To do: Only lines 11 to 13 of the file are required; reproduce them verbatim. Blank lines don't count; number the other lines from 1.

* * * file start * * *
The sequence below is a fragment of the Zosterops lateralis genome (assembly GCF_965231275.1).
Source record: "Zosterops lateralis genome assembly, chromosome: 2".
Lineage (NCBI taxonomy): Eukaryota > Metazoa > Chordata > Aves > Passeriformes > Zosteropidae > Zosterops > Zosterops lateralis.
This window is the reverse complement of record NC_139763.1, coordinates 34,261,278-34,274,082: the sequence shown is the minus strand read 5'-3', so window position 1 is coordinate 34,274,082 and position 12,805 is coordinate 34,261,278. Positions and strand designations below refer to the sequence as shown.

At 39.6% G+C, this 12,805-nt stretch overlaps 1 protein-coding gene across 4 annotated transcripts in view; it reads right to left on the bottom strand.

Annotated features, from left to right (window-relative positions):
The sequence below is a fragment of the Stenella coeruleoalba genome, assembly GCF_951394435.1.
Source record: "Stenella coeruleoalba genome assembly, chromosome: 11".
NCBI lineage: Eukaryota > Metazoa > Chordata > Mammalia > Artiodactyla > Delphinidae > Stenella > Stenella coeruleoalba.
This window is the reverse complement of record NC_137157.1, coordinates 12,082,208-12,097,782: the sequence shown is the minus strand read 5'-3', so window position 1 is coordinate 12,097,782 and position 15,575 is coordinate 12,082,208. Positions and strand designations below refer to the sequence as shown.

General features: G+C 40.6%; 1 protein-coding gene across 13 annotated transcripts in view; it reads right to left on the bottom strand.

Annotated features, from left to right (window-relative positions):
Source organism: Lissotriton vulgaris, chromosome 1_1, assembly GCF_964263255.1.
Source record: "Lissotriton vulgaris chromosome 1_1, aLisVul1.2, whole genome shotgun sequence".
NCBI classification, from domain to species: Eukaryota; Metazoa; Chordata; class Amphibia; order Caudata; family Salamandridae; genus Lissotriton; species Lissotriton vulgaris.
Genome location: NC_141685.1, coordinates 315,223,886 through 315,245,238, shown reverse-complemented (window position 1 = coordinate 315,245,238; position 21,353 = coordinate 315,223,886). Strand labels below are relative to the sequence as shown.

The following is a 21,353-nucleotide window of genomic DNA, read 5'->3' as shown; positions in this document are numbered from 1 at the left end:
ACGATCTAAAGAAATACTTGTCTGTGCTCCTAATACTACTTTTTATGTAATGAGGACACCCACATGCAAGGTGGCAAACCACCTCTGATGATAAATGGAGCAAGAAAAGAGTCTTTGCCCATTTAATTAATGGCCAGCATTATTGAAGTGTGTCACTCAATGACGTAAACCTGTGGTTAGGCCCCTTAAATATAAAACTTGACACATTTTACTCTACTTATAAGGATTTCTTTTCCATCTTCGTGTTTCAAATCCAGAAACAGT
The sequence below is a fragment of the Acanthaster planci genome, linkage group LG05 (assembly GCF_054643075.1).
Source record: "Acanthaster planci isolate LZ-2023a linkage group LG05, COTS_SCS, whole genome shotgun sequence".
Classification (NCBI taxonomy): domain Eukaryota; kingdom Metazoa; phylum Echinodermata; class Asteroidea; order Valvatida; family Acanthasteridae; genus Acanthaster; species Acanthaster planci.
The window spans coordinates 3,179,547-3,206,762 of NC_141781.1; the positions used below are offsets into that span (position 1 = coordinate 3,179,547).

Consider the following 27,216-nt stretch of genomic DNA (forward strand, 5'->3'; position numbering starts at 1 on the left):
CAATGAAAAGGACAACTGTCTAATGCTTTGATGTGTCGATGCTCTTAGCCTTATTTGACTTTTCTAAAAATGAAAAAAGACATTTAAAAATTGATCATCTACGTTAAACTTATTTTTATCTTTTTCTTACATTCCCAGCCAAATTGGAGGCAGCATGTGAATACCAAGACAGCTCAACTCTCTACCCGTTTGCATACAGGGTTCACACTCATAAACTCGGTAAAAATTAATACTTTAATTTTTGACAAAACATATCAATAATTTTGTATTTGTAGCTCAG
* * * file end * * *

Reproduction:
General features: G+C 40.6%; 1 protein-coding gene across 13 annotated transcripts in view; it reads right to left on the bottom strand.

Annotated features, from left to right (window-relative positions):
Source organism: Lissotriton vulgaris, chromosome 1_1, assembly GCF_964263255.1.